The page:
I don't think even Amazon cares if they sell a lot of Kindles. The margins on hardware are small. They care about selling lots of Kindle *books* (with bigger margins, I expect) and the Kindle hardware is just one (important) platform for doing so.

  7. -SJ Says:

    Tom S. has a good point, but it really depends on what a person is looking for in a device. I have an iPad and I love it. I read books on it, I play games, I browse the web, watch videos, email etc.

    My wife has a Kindle and she loves it. She reads a lot more than I and for the little time she needs to email or spend online she uses a desktop computer.

    It's very much a matter of what each person needs out of a device and not device x is better than device y.

    -sj

  8. James Says:

    I think SJ hit it on the head.

    If you just want to read books and nothing else, then the Kindle is for you. But if you want to do anything else to include reading books then the iPad is for you.

    I also find Urbansyncs comments very telling. Being in my mid-40′s I have no 80 year-old friends. What few 80 year-old people I do know don’t have computers, so I’m not surprised they’d have an appliance like Kindle. Owning a Kindle is like owing a calculator, it does one thing well with none of the hassles of a computer, like the iPad. Of course anyone who grew up with computers don’t see the iPad as a hassle.

    I think a big part of this is generational. I’m willing to bet the vast majority of Kindle owners are 40 or older. Consumer computers emerged in the mid-80′s meaning you’d have to be 40 or older not to have grown up with them. Having a computer at work is not the same, since chances are they are maintained by IT.

  9. Hamranhansenhansen Says:

    So true. Nicely done.

  10. Hamranhansenhansen Says:

    The irony is it's been a long time since Amazon was just a bookstore, and yet they are pushing a tablet that can only read books. They are anything but a niche retailer, yet they sell a niche tablet.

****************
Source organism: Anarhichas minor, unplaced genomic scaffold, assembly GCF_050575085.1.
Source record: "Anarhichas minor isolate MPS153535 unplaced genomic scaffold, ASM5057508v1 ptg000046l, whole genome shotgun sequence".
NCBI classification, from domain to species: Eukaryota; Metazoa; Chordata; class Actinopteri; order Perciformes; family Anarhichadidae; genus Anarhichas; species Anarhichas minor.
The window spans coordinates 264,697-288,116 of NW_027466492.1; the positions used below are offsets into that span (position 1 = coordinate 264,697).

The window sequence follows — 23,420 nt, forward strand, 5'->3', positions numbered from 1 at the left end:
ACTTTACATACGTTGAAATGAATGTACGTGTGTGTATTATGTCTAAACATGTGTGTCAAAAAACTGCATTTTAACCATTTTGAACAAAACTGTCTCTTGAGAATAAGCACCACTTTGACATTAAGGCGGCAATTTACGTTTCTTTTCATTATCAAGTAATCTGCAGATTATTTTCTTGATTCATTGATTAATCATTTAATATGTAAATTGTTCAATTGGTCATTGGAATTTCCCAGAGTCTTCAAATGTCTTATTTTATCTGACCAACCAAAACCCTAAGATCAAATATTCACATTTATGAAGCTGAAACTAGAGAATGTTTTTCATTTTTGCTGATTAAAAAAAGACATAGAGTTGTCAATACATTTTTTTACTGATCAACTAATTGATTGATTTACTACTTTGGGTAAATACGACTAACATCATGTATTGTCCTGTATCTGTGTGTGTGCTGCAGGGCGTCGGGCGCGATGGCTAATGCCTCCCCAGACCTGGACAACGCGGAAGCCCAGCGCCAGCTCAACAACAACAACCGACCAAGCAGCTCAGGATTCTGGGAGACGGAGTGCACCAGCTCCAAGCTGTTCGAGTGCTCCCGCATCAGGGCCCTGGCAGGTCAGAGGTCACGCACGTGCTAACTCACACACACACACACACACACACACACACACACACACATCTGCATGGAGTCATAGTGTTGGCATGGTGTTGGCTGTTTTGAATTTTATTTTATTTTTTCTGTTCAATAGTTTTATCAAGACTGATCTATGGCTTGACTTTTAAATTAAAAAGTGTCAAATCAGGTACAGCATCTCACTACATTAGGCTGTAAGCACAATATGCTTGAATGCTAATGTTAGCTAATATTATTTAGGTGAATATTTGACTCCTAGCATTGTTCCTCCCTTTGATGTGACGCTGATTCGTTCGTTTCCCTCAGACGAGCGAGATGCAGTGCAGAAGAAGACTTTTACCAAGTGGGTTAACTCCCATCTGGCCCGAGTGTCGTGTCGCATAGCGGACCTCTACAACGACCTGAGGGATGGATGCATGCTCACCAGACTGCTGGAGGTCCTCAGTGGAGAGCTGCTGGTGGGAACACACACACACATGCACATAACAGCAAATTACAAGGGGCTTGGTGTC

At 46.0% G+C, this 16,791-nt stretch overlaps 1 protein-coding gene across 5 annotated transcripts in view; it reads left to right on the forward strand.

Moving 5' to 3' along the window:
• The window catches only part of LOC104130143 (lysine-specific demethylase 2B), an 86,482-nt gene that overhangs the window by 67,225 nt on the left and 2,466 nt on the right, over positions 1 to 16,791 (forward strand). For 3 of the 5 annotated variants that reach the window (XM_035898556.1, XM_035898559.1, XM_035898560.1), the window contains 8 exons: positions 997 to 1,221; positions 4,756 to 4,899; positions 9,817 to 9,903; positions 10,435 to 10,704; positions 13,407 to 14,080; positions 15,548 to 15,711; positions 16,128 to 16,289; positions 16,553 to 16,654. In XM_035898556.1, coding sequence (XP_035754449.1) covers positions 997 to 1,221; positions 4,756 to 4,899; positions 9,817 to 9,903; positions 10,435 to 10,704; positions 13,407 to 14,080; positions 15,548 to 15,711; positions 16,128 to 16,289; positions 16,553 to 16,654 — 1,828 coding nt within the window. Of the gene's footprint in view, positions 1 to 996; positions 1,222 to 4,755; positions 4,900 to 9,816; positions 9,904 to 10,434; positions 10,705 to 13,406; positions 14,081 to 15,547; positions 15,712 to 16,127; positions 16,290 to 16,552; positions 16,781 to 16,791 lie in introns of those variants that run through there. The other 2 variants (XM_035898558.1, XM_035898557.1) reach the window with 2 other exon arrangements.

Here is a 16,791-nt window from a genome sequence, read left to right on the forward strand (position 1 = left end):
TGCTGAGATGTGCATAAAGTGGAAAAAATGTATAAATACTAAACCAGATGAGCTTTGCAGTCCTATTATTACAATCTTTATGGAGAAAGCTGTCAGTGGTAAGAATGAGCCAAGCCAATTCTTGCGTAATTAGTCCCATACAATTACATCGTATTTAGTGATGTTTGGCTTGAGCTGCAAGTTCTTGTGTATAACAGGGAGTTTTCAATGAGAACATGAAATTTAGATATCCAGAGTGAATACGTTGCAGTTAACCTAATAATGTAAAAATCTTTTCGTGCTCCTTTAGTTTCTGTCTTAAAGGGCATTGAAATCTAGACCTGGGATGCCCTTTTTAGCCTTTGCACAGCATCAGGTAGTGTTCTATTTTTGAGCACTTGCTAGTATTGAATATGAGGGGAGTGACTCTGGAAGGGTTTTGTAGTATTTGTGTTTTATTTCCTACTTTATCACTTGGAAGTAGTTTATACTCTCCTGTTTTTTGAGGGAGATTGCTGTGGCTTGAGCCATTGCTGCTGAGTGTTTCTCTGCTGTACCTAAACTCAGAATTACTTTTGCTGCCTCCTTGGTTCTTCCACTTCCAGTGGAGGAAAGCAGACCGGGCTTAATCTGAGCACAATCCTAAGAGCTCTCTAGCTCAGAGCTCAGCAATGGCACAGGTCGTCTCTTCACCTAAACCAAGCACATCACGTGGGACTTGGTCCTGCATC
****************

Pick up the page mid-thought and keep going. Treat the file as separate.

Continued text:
11. Clay Says:

    If you want a pure e-Reader, then a kindle is fine, but if you're looking for something that's not only a respectable e-reader, but can perform dozens of other tasks, an iPad is your best bet. An iPad focuses on doing the things that it does well, rather than focusing on being a mediocre, too-small-to-use, glacial laptop.

  12. Clay Says:

    No one finds the iPad a hassle. My great grandmother is 94, and she's never used a computer in her life. When I was over at her house, using my iPad, she asked me what I was doing and I told her, "Reading a book." While the subject matter was woefully uninteresting to her, C# .NET, she was able to use the iPad without a lengthy set of instructions. When she asked me how to turn the page, I said, turn the page like you would a book, and almost hilariously, she licked her index finger before swiping it across the screen. Long story short. . . There's a reason people are copying Apple.

  13. James Says:

    Clay? Glacial? In what way?

    The iPad is instant on and instant in almost everything it does. Netbooks are glacial… and crap.

  14. olin Says:

    well I am buying one and don't care — the technology is totally different and has advantages and disadvantages — I like the battery life and the no glare — text to speech too( I guess you could find away to do this with ipad but it is not built in — Free 3g is nice too; though I am sure the browsing is not as good as the ipad — when it gets color I will like it more for things like field guides will be awesome.

    the ipad however is not as good as tablet pc which is better comparison to the ipad and about the same price differential